Our natural fascination with objects, especially brilliant and new, has intensified in the digital age, compelling us to chase gadgets and line up overnight for the next iPhone or the newest Air Jordan model.
Sending Bryce Harper to baseball's All-Star game, then, is perfectly appropriate.
He's 19 years old. He has been in the major leagues for 21/2 months, long enough for all of 248 at-bats. And the Washington Nationals outfielder was invited, as an injury replacement, to join the likes of Derek Jeter, Chipper Jones, Justin Verlander and Josh Hamilton this week in Kansas City, Mo.
So continues the relentless and urgent promotion of the young man identified three years ago, through a Sports Illustrated cover story, as baseball's "Chosen One."
That designation, and certain parts of the story -- notably about Harper leaving high school after his sophomore year to accelerate his professional development -- seemed to reveal a calculated grooming similar to that which former Raiders quarterback Todd Marinovich barely survived.
Ron Harper's son was 16 and being hot-housed, to his apparent delight, toward an arena of men.
As disturbing as this laboratory strategy felt, it's refreshing to see Harper now being rewarded with an invitation to join the N.L. All-Star team. He was not the most deserving choice as a replacement, but none of the other candidates is more captivating.
It's slightly more captivating
N.L. manager Tony La Russa, likely with input from his coaches and MLB, made the right call on Harper, who replaces Miami slugger Giancarlo Stanton. It's the right call, even if it means Miami is not represented. It's the right call for baseball.
MLB typically is slow to acknowledge its truly phenomenal youngsters, much less capitalize on them. In 2003, when 21-year-old Marlins left-hander Dontrelle Willis was the best story in the game, he initially was passed over by N.L. manager Dusty Baker. Never mind his 9-1 record, his 2.08 ERA or consistently rising demand for tickets to watch the Encinal High product put on a show.
It's the way of the game, we're told. Youngsters must "earn their way.'' Meanwhile, they have to buy snacks and carry bags, even for veterans with half the fan appeal.
Willis eventually was added to the team, chosen by Baker as an injury replacement.
Though Willis in every conceivable way was more deserving of being an All-Star in '03 than Harper is in 2012, having Harper among the festivities is indicative of the sport realizing not only is this an exhibition with stakes but also a showcase event.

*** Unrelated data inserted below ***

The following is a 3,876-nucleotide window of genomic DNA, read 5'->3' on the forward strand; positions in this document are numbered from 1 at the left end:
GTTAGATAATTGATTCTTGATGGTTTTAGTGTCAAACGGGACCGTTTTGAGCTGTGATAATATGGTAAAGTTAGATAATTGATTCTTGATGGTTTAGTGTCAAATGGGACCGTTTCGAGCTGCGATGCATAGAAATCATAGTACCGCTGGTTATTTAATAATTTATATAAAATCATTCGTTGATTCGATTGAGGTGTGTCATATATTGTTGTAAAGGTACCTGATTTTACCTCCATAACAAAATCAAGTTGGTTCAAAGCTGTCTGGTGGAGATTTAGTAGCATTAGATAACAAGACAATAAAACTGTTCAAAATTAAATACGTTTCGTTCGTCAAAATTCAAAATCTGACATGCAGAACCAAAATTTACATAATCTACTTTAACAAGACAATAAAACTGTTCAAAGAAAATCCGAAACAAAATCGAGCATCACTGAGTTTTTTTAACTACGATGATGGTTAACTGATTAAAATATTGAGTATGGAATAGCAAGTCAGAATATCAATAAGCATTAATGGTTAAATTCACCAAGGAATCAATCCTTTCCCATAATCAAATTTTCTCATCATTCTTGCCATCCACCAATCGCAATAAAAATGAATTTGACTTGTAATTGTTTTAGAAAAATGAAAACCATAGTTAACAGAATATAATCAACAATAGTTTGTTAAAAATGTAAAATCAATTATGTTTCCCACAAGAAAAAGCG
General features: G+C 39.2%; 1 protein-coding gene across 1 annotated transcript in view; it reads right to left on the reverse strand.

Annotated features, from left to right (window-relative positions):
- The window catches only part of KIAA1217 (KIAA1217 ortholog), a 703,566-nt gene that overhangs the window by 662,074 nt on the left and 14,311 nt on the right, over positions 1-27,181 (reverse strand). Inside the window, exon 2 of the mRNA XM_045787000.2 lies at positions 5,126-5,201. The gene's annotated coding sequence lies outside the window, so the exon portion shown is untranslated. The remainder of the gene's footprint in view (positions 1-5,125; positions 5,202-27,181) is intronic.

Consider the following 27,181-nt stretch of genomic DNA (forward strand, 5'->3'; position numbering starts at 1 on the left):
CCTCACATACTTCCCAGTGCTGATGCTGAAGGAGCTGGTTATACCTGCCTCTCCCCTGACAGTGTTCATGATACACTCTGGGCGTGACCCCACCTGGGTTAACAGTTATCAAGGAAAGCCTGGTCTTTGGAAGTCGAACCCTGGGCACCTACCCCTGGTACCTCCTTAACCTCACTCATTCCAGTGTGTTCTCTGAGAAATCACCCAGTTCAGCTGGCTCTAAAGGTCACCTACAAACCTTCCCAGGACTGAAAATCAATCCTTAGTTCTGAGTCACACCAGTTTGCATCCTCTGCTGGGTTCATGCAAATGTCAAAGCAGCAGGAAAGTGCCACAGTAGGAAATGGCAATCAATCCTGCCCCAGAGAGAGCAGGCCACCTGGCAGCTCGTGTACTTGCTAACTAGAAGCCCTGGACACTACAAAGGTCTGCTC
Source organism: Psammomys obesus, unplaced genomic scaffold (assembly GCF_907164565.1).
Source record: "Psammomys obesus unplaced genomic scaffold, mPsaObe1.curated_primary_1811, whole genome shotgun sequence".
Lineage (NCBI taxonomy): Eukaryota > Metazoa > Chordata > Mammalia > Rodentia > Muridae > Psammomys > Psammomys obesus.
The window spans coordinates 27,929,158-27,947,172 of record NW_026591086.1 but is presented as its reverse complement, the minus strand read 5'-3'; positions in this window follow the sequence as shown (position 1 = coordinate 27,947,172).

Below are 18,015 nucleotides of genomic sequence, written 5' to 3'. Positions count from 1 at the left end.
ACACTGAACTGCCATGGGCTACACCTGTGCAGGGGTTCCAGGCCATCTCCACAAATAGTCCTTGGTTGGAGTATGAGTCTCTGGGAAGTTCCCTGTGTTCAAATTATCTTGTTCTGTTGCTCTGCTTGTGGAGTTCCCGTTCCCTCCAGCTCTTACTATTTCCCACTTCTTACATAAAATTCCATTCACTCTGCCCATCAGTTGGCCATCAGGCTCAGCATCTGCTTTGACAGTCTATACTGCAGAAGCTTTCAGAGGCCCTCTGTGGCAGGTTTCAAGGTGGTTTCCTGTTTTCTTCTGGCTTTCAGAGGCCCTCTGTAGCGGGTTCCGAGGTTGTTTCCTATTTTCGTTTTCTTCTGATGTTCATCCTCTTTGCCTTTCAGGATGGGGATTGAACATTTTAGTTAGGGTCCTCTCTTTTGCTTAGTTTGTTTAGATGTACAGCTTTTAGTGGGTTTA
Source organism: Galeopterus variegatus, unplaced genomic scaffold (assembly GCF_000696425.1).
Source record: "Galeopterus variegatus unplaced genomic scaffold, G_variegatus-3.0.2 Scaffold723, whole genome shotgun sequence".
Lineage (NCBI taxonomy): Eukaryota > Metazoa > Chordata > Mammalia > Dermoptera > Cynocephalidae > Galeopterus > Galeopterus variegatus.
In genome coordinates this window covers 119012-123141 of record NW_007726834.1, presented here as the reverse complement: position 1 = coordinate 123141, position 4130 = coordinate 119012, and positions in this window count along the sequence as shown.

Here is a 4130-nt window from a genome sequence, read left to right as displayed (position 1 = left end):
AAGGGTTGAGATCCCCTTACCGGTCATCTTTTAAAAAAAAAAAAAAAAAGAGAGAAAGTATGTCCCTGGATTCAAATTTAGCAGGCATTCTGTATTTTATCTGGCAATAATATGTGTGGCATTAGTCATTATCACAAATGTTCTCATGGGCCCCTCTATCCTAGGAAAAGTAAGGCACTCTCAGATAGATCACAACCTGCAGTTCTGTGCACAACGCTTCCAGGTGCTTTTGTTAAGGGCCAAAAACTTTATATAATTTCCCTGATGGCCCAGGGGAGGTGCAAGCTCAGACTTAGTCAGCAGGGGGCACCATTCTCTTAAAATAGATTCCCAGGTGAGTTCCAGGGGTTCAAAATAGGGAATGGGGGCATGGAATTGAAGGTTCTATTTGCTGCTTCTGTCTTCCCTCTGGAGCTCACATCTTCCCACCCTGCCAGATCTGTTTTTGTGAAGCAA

"It'd be nice to put our National League young phenom against an American League phenom (Trout), because they've been exciting our baseball world," La Russa told reporters in Kansas City on Monday afternoon. "It's been really good for our game to see Trout and Harper come into the game."
They're good players, yes, but including Harper and Trout is indicative of the kind of marketing genius that usually eludes MLB.
And this opinion comes from the guy who three years ago wrote a column expressing discomfort with Harper's path. It put me firmly on one side of the debate, leading to an appearance on an ESPN investigative report discussing the unorthodox approach being employed by the Harpers.
Harper is among the All-Stars because he's a talented player with a unique back story -- and a revelation to watch.
Each team gets a roster of 34, and he surely is among the 68 most captivating players in baseball. His blend of power and speed are electrifying, and the Mohawk haircut sets him apart. The mascara/war paint stuff on his face really sets him apart.
Harper's numbers are not spectacular: .282 batting average (.354 OBP, .472 slugging), eight home runs, 25 RBIs and 10 stolen bases. He exhibits signs of insolence, of being both puckish and pugnacious. But he plays in double overdrive. He's excellent theater, as Tim Lincecum was in 2008, as Willis was in 2003.
Neither Lincecum nor Willis appeared in their first games (though Lincecum might have had he not been ill). Fans clamored for both and got neither. Have MLB and its guardians, and La Russa qualifies, learned enough to avoid making that mistake?
Can there be a moment Tuesday more riveting than Harper in the batter's box?
Baseball has its rules, and they're often hidden or unwritten within other rules. If the sport ignores them and lets Harper take his hacks, it would indicate evolution. It would be a welcome sight, in harmony with our times.
Then, too, as Willis discovered and Lincecum may be discovering, an athlete is a must-see attraction for only so long.